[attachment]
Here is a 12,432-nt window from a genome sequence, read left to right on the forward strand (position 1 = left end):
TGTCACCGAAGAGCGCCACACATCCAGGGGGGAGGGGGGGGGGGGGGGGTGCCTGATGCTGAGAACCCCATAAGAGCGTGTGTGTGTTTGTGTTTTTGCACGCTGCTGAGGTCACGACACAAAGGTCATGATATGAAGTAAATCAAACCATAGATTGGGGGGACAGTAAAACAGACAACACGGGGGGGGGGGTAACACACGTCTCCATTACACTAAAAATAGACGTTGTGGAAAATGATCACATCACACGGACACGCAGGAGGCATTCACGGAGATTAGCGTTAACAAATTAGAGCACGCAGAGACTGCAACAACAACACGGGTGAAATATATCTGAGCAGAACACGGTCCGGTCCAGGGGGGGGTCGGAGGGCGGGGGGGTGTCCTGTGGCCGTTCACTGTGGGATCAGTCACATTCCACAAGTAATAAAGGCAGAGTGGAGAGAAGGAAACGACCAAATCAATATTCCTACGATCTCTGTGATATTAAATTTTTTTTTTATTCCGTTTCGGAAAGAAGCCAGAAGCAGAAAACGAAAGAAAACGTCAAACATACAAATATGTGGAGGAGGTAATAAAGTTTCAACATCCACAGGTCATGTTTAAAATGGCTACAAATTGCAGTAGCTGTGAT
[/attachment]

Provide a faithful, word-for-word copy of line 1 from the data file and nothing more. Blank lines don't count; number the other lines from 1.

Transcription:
Here is a 12,432-nt window from a genome sequence, read left to right on the forward strand (position 1 = left end):